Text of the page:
';

The Australian Outback

One visit to Australia is simply not enough. Divided into six states and two territories, Australia has a plethora of experiences to offer. First time visitors tend to visit Sydney, Melbourne & The Great Barrier Reef. You will want to return, believe me…so the question is where to next? Well, there are several options… South Australia, Tasmania, Western Australia, Victoria, etc. Let’s take a look at the Red Centre in the Outback of the Northern Territory. Having recently visited this area of the country, I can attest that it is well off the beaten track & different than anything you’ve ever experienced…guaranteed. The dirt is redder than red. I couldn’t stop myself from remarking daily on how red the dirt was! I’m from Arizona & have Sedona in my back yard. This dirt is redder. The people are fun & friendly, resilient & tough. Living in the Outback takes fortitude & resourcefulness to put it mildly.

Uluru (Ayer’s Rock) is perhaps the most well-known site for visitors, & the heart of Australia. 5.8 miles around in circumference & the largest monolith in the world, it is UNESCO for good reason. It is situated on aboriginal land, & extremely sacred. So sacred, in fact, that certain sides of the rock cannot be photographed. Some places on the rock may only be seen by initiated men, or by Aboriginal women. I was impressed with Uluru beyond what I thought I’d be. You need to spend some time there. The rock changes with the light. As the sun & shadows change throughout the day, so do the colors & visuals of the rock, glowing red at dawn and sunset. It’s quite extraordinary. I had the rare opportunity of seeing it during rain, so was able to see waterfalls flowing down the rock. What’s even crazier is that they dry up & stop flowing within 5 minutes after the rain stops! Bruce Munro currently has a light installation exhibit there which you should definitely experience. You can enjoy first class dining on a sand dune overlooking the Field of Light & Uluru at the Sounds of Silence Dinner, & then walk amongst the lights through paths carved out in the exhibit. It is otherworldly. The installation has been extended another year, so if you’re thinking about visiting Uluru, don’t put it off. Uluru offers a beautiful 5-star accommodation – in my opinion, THE place to stay while you’re there – Longitude 131.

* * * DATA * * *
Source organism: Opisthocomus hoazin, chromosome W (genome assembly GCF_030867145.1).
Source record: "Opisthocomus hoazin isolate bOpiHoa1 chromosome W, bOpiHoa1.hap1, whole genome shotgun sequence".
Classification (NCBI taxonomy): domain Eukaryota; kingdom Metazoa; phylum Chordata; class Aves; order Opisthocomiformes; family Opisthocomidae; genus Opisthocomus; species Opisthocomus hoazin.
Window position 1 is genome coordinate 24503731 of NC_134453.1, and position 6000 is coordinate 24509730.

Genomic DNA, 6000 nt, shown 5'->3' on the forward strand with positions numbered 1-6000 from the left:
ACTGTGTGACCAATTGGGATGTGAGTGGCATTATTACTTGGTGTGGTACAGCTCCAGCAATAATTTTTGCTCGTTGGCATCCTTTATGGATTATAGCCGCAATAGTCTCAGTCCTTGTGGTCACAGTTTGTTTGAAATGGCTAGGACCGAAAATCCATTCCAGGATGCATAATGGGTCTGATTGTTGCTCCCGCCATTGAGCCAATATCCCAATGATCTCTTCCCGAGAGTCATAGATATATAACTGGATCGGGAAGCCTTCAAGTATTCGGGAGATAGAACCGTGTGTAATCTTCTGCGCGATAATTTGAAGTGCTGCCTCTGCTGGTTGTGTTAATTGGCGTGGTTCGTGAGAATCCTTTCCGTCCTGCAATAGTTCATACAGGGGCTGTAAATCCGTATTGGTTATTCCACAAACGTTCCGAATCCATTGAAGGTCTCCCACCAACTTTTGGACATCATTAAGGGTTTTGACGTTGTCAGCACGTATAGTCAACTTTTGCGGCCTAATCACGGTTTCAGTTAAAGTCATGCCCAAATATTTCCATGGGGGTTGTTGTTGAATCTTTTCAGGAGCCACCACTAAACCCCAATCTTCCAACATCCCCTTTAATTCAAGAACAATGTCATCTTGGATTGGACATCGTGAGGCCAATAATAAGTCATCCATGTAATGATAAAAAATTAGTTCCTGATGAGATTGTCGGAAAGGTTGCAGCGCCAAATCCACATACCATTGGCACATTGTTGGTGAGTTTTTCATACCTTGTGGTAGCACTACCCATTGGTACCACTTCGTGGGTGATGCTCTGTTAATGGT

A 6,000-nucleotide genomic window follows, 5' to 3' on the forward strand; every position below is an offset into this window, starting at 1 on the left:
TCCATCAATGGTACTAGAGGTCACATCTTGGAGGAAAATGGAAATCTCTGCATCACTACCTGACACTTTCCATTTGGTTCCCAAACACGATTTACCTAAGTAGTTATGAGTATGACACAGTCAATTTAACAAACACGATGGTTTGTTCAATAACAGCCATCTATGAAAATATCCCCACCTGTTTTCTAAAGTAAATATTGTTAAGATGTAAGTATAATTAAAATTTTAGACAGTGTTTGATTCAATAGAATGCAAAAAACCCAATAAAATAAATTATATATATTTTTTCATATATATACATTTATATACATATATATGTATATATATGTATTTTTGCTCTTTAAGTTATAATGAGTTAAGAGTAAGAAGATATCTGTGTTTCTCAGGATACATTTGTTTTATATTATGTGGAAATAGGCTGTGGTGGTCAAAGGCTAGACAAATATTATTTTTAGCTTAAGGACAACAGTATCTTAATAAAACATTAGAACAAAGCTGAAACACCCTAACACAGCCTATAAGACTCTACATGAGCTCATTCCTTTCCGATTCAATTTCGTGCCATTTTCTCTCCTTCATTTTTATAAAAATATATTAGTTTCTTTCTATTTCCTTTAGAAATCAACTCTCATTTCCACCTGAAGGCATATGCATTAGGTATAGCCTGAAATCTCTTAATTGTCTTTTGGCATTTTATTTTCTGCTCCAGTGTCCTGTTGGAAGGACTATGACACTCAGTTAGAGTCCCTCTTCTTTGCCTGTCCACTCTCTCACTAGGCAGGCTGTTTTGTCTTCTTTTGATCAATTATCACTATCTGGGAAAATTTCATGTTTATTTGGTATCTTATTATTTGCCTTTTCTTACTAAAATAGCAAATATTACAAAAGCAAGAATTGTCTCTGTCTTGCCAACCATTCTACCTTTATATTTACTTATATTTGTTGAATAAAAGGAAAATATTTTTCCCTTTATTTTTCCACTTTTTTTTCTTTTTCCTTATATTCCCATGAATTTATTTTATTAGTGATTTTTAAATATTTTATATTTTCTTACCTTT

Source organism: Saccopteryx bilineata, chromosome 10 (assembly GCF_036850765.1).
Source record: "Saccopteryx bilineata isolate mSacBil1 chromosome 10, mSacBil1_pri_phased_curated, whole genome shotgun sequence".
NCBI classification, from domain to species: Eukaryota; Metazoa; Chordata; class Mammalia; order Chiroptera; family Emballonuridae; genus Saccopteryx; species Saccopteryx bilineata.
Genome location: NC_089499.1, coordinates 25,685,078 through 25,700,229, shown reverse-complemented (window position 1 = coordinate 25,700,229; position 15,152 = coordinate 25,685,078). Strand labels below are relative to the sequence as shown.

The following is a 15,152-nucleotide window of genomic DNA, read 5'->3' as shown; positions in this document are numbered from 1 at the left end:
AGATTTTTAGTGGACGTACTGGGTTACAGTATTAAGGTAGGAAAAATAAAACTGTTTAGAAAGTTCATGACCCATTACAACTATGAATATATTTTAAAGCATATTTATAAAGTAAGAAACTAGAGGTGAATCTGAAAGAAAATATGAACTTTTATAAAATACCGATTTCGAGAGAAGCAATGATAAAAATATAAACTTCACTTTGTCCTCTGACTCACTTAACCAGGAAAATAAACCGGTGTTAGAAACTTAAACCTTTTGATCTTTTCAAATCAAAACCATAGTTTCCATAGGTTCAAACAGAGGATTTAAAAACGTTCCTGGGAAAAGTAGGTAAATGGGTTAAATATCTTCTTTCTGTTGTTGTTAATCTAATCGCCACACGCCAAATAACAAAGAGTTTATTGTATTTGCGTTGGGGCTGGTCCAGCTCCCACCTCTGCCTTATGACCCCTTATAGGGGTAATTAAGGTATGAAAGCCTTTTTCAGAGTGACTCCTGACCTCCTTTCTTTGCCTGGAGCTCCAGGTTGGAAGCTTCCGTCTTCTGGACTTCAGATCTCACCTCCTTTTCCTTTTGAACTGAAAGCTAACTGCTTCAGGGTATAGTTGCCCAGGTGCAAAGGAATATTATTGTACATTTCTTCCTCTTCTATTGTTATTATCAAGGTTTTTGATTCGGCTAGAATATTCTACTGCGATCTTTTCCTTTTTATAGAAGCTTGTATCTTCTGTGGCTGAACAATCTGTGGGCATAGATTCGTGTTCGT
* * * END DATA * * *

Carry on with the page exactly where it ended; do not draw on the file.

There is much more beyond Uluru. To the west lies a captivating collection of rounded rocks called Kata Tjuta (The Olgas). Though less well known, they are just as pretty as their popular neighbor. Don’t miss the Valley of the Winds walking trail. Further out from Uluru is King’s Canyon which offers great hiking and is well worth the trip. Accommodations are slim pickings, so you need to plan ahead. There is a wonderful, very unique all-inclusive glamping experience in a small camp nearby as well as swag camps & a more rustic hotel option to choose from. Accommodations serve up delicious dinners under the stars using local ingredients. It’s a very Australian culinary experience. In the Outback, they eat what is available – kangaroo, emu & camel are common fare. Dingoes roam freely on some of the properties, so watch your purse! They are known opportunists & took off with a woman’s purse while I was there. She got it back, but it was about a half mile away! “Maybe the dingo ate your purse!” Ring a bell? I took some poetic license, but my guess is you are either thinking of “A Cry In The Dark” or Seinfeld. Sorry…I couldn’t resist…

While we’re talking about eating the local fare, I ate a Witchity Grub! Oh yes, I did! We stopped at a small Aboriginal settlement & a couple of the inhabitants demonstrated the process of finding grubs, extracting them from the bark & then cooking them up. I do try to immerse myself as much as possible when traveling, & so I took the plunge & ate the grub. It wasn’t bad, really. It tasted like a cross between popcorn & scrambled eggs. All protein – it’s good for you!!! Aborigines are very private & don’t allow tourists on their land, but there are occasional exceptions. You would need to work with your Advisor to arrange a visit to an Aboriginal community.

Finishing up my tour of The Outback in Alice Springs, there are 2 places worth noting:

The Kangaroo Sanctuary – There is an awareness effort being promoted whereby people are encouraged to stop when they see a kangaroo lying along the road, which has been hit by a car. They are to check its pouch & if there is a joey inside, they bring it to the Kangaroo Sanctuary so the sweet little joey can have a chance at life. Locals are encouraged to carry pillowcases & blankets in their cars, so they have something in which to wrap the joey so it will feel like it’s in Mum’s pouch. Lots of Alice Springs locals then foster the joeys so the Kangaroo Sanctuary doesn’t get over crowded. It is proving to be a successful endeavor & The BBC UK/National Geographic USA even made a documentary on the owner and his work with kangaroos.

Earth Sanctuary – This family owned & operated award winning sustainable enterprise offers a very unique all-inclusive experience where you can sleep under the stars in a swag, enjoy Didgeridoo jam sessions around a fire, immerse yourself in astronomy experiences, & converse with fascinating hosts. I didn’t want to leave this place. It is a truly unique experience for those looking for something new. Incidentally, in my opinion, the 2 brothers look very much like the Gibb Brothers!

Bring your sense of adventure and visit a part of Australia that is beautiful, culturally rich, less frequented and full of adventure. The world is vast. Go explore!

Roman, the rescued joey

Thorny Devil

Leave a reply